Accordingly, there exists a need in the art for a method and apparatus that combines measurements from multiple satellite navigation systems while compensating for the difference in system times used by the systems.

SUMMARY OF THE INVENTION

The invention comprises a method and apparatus for processing satellite signals from a first satellite navigation system and a second satellite navigation system is described. In one embodiment, at least one first pseudorange between a satellite signal receiver and at least one satellite of the first satellite navigation system is measured. At least one second pseudorange between the satellite signal receiver and at least one satellite of the second satellite navigation system is measured. A first difference between a first time reference frame of the first satellite navigation system and a reference time from a non-satellite source is obtained. Additionally, a second difference between a second time reference frame of the second satellite navigation system and the reference time from the non-satellite source is obtained. The at least one first pseudorange and the at least one second pseudorange are combined using the first and/or second differences in time references.

BRIEF DESCRIPTION OF DRAWINGS

So that the manner in which the above recited features of the present invention can be understood in detail, a more particular description of the invention, briefly summarized above, may be had by reference to embodiments, some of which are illustrated in the appended drawings. It is to be noted, however, that the appended drawings illustrate only typical embodiments of this invention and are therefore not to be considered limiting of its scope, for the invention may admit to other equally effective embodiments.

FIG. 1 is a block diagram depicting an exemplary embodiment of a position location system;

FIG. 2 is a flow diagram depicting an exemplary embodiment of a method for locating position in accordance with the invention; and

FIG. 3 is a flow diagram depicting an exemplary embodiment of a method for computing a time reference difference and position/time-of-day in accordance with the invention.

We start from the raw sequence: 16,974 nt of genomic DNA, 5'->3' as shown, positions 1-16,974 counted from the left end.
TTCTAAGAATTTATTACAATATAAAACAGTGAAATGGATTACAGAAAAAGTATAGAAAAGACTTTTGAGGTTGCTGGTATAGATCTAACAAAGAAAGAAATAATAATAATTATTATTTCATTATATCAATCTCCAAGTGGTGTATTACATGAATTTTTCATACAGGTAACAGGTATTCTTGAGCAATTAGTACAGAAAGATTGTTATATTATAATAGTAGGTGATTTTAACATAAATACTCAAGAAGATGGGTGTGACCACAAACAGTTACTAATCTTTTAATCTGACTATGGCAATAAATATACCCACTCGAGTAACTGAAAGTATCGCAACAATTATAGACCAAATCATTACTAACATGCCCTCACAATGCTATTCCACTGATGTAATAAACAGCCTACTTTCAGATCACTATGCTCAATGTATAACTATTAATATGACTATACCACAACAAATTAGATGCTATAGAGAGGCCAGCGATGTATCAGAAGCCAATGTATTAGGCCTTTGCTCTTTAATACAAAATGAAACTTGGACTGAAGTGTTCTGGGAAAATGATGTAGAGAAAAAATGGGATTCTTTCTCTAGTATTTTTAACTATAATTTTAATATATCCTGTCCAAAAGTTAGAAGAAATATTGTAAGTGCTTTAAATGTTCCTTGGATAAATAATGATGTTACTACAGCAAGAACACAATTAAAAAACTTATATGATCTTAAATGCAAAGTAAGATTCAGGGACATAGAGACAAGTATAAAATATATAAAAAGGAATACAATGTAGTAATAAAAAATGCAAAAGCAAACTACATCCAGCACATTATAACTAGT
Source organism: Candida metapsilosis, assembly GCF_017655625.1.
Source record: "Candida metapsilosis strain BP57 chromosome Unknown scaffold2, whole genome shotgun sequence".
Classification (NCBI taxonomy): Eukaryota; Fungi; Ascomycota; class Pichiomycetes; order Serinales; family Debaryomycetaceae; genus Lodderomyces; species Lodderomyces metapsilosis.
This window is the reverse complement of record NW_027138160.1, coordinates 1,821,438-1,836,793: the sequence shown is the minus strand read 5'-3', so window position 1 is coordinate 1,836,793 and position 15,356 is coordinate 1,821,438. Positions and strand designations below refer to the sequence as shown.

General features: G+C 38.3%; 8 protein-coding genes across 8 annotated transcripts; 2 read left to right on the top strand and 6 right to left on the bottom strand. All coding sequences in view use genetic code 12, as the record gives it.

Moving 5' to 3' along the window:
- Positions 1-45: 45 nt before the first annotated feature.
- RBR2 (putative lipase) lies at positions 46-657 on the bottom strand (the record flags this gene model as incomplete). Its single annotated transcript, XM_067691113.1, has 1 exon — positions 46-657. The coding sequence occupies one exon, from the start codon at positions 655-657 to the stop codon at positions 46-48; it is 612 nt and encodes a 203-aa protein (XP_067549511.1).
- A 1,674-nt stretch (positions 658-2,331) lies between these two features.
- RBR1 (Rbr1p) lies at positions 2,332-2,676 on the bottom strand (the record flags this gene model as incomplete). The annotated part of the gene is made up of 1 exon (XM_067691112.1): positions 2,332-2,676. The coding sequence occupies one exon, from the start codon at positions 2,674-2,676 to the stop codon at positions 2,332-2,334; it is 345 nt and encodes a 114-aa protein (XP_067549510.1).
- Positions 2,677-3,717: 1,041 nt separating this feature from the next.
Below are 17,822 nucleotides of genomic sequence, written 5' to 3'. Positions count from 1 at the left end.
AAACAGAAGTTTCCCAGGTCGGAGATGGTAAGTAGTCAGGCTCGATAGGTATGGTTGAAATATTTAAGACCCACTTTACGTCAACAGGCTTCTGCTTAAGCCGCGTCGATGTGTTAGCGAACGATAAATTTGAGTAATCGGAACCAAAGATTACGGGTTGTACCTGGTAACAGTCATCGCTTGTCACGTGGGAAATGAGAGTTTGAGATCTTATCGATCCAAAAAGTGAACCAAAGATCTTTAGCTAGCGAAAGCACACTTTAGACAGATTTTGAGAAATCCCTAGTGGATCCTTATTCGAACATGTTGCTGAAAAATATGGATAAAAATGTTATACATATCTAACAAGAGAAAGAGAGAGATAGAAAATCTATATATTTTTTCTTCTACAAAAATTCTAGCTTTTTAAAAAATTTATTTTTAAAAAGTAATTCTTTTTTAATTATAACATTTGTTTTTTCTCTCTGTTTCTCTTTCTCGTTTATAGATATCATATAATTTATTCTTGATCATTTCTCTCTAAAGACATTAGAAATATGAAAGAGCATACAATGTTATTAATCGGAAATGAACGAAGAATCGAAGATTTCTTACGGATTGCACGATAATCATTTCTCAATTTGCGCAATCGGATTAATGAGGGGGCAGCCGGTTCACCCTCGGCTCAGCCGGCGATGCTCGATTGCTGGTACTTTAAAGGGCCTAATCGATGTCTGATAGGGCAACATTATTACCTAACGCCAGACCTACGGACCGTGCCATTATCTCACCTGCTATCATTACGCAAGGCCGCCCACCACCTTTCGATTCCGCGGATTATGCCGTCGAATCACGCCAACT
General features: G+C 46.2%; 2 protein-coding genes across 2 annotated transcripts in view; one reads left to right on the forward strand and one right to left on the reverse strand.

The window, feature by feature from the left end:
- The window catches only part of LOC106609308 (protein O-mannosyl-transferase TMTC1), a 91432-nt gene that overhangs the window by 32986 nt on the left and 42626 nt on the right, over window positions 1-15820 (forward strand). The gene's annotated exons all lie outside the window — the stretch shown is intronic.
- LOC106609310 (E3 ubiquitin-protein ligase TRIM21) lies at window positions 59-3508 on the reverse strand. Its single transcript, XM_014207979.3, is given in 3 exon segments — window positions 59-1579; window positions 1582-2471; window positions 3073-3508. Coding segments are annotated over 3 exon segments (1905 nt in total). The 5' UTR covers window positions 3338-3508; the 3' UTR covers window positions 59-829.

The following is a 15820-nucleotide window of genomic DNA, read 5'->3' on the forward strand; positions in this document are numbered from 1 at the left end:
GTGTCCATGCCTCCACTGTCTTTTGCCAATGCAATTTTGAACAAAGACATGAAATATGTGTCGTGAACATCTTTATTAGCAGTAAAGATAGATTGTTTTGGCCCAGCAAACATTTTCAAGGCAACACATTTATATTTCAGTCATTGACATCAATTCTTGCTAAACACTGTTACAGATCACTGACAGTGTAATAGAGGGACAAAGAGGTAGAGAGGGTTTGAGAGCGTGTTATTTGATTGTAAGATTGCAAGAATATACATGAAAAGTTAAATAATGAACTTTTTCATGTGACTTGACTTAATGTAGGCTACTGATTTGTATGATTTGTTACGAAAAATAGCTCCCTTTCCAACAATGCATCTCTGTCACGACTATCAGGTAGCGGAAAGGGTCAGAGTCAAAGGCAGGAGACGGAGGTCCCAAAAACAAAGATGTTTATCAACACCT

To facilitate understanding, identical reference numerals have been used, where possible, to designate identical elements that are common to the figures.

DETAILED DESCRIPTION OF THE INVENTION

A method and apparatus for combining measurements from multiple satellite navigation systems is described. Those skilled in the art will appreciate that the invention may be used with various types of mobile or wireless devices that are “location-enabled,” such as cellular telephones, pagers, laptop computers, personal digital assistants (PDAs), and like type wireless devices known in the art. Generally, a location-enabled mobile device is facilitated by including in the device the capability of processing global navigation satellite system (GNSS) satellite signals.

FIG. 1 is a block diagram depicting an exemplary embodiment of a position location system 100. The system 100 comprises a mobile receiver 102 in communication with a server 108 via a wireless communication network 110. For example, the server 108 may be disposed in a serving mobile location center (SMLC) of the wireless communication network 110. The wireless communication network 110 may comprise a cellular communication network having a plurality of base stations or cell sites. The mobile receiver 102 obtains satellite measurement data with respect to a plurality of satellites 112 (e.g., pseudoranges, Doppler measurements). The plurality of satellites 112 is selected from satellites of a first satellite navigation system 111A (e.g., GPS) and satellites of a second satellite navigation system 111B (e.g., GALILEO). The server 108 obtains satellite trajectory data for the satellites 112 (e.g., orbit model information, such as satellite ephemeris information). Position information for the mobile receiver 102 is computed using the satellite measurement data and the satellite trajectory data.